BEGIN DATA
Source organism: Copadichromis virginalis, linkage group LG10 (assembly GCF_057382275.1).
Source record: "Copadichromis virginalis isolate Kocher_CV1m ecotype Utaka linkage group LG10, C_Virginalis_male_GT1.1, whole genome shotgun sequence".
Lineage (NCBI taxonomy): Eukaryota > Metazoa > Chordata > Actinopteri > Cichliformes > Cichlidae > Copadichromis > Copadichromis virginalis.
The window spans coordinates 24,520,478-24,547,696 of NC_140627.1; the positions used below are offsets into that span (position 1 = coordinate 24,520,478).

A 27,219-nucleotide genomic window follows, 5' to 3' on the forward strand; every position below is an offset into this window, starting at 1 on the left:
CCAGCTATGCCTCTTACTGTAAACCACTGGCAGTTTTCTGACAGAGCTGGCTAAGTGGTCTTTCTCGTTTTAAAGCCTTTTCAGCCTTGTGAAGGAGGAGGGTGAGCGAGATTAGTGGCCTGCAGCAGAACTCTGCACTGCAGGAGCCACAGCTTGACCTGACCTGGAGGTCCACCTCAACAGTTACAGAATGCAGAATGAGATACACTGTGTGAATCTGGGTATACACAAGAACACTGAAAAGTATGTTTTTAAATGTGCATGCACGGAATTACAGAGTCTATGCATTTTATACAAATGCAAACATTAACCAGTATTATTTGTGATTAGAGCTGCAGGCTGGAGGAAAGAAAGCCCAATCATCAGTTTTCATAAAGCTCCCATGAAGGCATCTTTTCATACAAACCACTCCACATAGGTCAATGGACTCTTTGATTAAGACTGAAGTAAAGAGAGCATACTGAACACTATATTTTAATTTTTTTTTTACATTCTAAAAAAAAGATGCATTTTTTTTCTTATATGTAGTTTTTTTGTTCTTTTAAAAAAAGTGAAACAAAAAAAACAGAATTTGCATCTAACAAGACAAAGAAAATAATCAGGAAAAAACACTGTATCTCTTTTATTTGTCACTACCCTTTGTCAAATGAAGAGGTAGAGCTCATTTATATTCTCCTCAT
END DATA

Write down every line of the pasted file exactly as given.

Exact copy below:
Source organism: Copadichromis virginalis, linkage group LG10 (assembly GCF_057382275.1).
Source record: "Copadichromis virginalis isolate Kocher_CV1m ecotype Utaka linkage group LG10, C_Virginalis_male_GT1.1, whole genome shotgun sequence".
Lineage (NCBI taxonomy): Eukaryota > Metazoa > Chordata > Actinopteri > Cichliformes > Cichlidae > Copadichromis > Copadichromis virginalis.
The window spans coordinates 24,520,478-24,547,696 of NC_140627.1; the positions used below are offsets into that span (position 1 = coordinate 24,520,478).

A 27,219-nucleotide genomic window follows, 5' to 3' on the forward strand; every position below is an offset into this window, starting at 1 on the left:
CCAGCTATGCCTCTTACTGTAAACCACTGGCAGTTTTCTGACAGAGCTGGCTAAGTGGTCTTTCTCGTTTTAAAGCCTTTTCAGCCTTGTGAAGGAGGAGGGTGAGCGAGATTAGTGGCCTGCAGCAGAACTCTGCACTGCAGGAGCCACAGCTTGACCTGACCTGGAGGTCCACCTCAACAGTTACAGAATGCAGAATGAGATACACTGTGTGAATCTGGGTATACACAAGAACACTGAAAAGTATGTTTTTAAATGTGCATGCACGGAATTACAGAGTCTATGCATTTTATACAAATGCAAACATTAACCAGTATTATTTGTGATTAGAGCTGCAGGCTGGAGGAAAGAAAGCCCAATCATCAGTTTTCATAAAGCTCCCATGAAGGCATCTTTTCATACAAACCACTCCACATAGGTCAATGGACTCTTTGATTAAGACTGAAGTAAAGAGAGCATACTGAACACTATATTTTAATTTTTTTTTTACATTCTAAAAAAAAGATGCATTTTTTTTCTTATATGTAGTTTTTTTGTTCTTTTAAAAAAAGTGAAACAAAAAAAACAGAATTTGCATCTAACAAGACAAAGAAAATAATCAGGAAAAAACACTGTATCTCTTTTATTTGTCACTACCCTTTGTCAAATGAAGAGGTAGAGCTCATTTATATTCTCCTCAT